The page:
Browsing around the audio book shelves in the local library, a work by a new (to me) author, Katie Fforde, caught my eye. I quickly read the overview of the story on the back of the container for Stately Pursuits and it sounded promising: "look after a relative's stately home," "dilapidated house," "quirky, ever-present neighbors," "absurdities of every day life," and "wit and charm" were some of the phrases used to describe it. The story was also set in the English countryside, so it sounded right up my alley. Unfortunately, somehow I missed the fact that this is a romance novel {shudder}. Now, I have read some decent romance novels in my time (I used to be quite taken with Kathleen Woodiwiss), but this one is just dreadful. It has the requisite brooding hero, but unfortunately he is given to such eye-rolling, cringe-inducing dialogue as, "I promised my Uncle Samuel that I wouldn't seduce you." The heroine, Hattie, is a sympathetic enough character, but as she is generally described as wearing "filthy" jeans and "grubby" t-shirts, it's a bit puzzling as to what is supposed to make her romance heroine material. I did persist throughout the whole book, hoping it would improve, but it was predictable, bland, and (despite the blurb on the back) not at all funny. Give this one a miss and pick up something by Sophie Kinsella or Marian Keyes instead. Now they can write "romantic comedy!"

In Entertainment Weekly's list of the top 20 films of the week, inexplicably they noted about the film Happy-Go-Lucky, "This quirky dramedy from British director Mike Leigh finally made its way onto the chart after seven weeks in theaters." I highlighted the "finally" because that makes it sound as if everyone is puzzled as to why such a masterpiece has struggled at the box office. Um, could it be because it's one of the worst, most pointless films ever made? We should be asking ourselves instead how the theaters showing it avoided riots in the streets. EW somehow gave this film a grade of A-. A relative of someone in the cast must have been the reviewer -- or else the reviewer didn't actually sit through the film. Those are the only possible explanations for an even lukewarm review, let alone a positive one.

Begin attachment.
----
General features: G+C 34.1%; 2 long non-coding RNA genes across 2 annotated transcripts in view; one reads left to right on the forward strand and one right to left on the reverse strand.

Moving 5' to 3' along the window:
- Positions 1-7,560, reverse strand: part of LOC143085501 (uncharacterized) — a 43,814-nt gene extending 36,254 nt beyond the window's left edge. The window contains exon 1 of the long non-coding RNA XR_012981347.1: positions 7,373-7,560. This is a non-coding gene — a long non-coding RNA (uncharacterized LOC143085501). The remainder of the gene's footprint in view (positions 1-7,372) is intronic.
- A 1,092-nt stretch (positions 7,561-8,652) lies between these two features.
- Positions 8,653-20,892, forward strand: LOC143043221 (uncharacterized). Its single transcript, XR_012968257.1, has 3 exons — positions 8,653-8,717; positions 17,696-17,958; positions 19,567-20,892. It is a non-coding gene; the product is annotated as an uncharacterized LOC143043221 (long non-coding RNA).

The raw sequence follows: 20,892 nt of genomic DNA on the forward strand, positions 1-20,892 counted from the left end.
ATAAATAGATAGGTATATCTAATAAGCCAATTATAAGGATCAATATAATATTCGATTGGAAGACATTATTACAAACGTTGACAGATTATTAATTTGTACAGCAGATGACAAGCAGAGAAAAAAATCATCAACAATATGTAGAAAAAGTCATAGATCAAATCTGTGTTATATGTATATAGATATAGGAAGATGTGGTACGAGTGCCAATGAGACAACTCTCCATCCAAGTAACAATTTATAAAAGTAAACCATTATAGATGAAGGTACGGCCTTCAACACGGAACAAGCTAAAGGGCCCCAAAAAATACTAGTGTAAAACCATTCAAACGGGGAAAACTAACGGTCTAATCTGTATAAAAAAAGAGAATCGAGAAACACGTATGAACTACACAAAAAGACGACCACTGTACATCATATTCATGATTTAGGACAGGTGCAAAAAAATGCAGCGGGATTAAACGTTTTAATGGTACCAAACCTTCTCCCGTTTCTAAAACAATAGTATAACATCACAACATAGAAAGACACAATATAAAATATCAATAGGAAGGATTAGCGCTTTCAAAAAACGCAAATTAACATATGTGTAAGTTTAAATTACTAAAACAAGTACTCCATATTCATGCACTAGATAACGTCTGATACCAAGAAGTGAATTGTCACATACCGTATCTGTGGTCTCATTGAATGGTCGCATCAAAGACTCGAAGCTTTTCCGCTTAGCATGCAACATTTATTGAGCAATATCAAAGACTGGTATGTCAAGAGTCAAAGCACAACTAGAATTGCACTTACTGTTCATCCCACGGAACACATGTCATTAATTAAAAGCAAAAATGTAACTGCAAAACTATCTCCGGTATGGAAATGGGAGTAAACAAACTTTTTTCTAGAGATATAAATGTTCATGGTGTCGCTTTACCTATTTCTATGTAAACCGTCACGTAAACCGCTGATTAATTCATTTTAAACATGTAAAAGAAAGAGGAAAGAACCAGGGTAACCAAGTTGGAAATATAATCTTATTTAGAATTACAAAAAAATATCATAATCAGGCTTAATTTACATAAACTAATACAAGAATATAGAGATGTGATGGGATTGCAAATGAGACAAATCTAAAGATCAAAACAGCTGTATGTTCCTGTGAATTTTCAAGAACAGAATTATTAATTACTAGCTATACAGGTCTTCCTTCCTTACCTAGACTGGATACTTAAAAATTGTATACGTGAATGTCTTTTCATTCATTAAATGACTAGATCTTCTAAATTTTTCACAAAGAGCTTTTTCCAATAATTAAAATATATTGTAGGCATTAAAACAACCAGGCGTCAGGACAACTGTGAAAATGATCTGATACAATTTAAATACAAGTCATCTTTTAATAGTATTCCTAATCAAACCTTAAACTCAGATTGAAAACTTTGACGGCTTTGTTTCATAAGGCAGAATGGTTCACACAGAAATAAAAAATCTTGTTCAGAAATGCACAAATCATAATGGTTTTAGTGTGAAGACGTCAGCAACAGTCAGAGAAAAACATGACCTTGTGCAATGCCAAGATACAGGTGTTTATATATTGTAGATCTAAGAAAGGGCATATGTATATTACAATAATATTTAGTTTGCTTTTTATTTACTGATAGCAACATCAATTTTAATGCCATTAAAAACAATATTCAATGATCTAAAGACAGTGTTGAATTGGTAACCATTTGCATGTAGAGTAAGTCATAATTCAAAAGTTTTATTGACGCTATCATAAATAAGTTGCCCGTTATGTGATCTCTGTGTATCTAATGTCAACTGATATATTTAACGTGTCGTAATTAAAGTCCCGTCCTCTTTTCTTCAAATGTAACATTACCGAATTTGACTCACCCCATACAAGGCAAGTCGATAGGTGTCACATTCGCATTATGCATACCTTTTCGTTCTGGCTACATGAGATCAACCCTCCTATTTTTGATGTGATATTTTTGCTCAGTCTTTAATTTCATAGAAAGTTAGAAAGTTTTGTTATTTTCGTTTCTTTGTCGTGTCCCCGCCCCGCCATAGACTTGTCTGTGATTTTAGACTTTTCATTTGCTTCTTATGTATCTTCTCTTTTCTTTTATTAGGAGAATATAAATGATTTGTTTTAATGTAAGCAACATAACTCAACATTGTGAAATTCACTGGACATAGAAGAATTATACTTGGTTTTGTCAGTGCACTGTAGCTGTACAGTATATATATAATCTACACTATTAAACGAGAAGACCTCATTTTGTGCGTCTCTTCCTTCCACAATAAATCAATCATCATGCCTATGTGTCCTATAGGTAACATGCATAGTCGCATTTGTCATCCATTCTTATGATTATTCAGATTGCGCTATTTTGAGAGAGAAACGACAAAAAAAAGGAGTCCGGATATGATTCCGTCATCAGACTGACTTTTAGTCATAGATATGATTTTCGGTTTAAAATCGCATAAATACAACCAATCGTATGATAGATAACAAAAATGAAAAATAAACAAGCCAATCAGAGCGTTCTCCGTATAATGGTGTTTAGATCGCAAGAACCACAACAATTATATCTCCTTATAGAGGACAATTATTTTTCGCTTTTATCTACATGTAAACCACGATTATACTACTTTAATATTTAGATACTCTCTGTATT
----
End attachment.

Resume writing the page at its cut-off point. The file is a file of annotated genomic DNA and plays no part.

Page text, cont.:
Also in EW this week, Stephen King gives his Top 10 books of the year, and coming in at #3 is When Will There Be Good News? Well, I'm not sure if I would have listed it as one of the top books of the year, but it's nice to know that Uncle Stevie and I share similar tastes in leisure reading material.

Final Verdict for Stately Pursuits: One Gherkin, for some interesting plot ideas (such as opening a stately home to the public), but an overall weak story

Tuesday, December 9, 2008

Yesterday I went to the local post office to mail some Christmas cards and gifts to friends overseas. All went well until the flummoxed clerk tried to find "Check Republic" in her computer. She punched buttons, looked at the envelope on the scale, looked back at the screen, pushed more buttons, and furrowed her brow murmuring, "Ch . . ." Finally she said, "It's just not here." I told her, "It's probably the last of the 'C' countries." She said, "No, I don't see it." She then turned quickly, disappeared into the back and was gone a loooooong time. Since I was doing this "quick errand" on my lunch break, I greatly appreciated her snappy attention. After a while, she came back and immediately began rummaging around her desk, muttering that she was looking for "the manual." I told her it was OK, I had a postage scale at home and I'd take care of it there. Unwilling to accept defeat, she came back and proceeded to punch more buttons on the computer screen. Finally, she exclaimed, "There it is! I just didn't go down far enough." Well, duh. You'd think the address clearly printed on the envelope which read, "Czech Republic" might have been a clue about how the country name was spelled. But apparently not. She also charged me nearly $9 to mail an envelope of slams (small booklets of questions which have made the rounds of pen-pals) to Sweden, which I think was waaaay too much, but since she was actually able to find Sweden in her computer, I didn't have the energy to protest.

And we hear that company after company is laying off presumably competent employees. It would be funny if it weren't so depressing . . .

Tuesday, December 2, 2008

If you've ever been tempted to exaggerate just a little on your resumé, you owe it to yourself to see the Swedish film Underbar och Älskad av Alla (Wonderful and Loved by Everyone). Bella is an actress who is receiving money from unemployment. When she's notified that her benefits are about to run out, she decides that drastic action is called for. She does a little work on her resumé (ahem) and sends it out to every casting director and agent in Sweden. In addition to being an actress, she also claims to be a champion fencer and an acrobat. By an amazing coincidence, Ingmar Bergman happens at that moment to be casting a new play. This version of Twelfth Night will involve (wait for it) acrobatics. The director is thrilled to find Bella, who has the unhoped for credentials -- an actress who is also a trained acrobat. She is told from the beginning that her part in the play will involve wall flips, no-hand cartwheels, and rolling down from the ceiling in a piece of fabric. Bella, thrilled to have an acting job at last, feels that she'll have no problem learning these moves in the four weeks or so before opening night.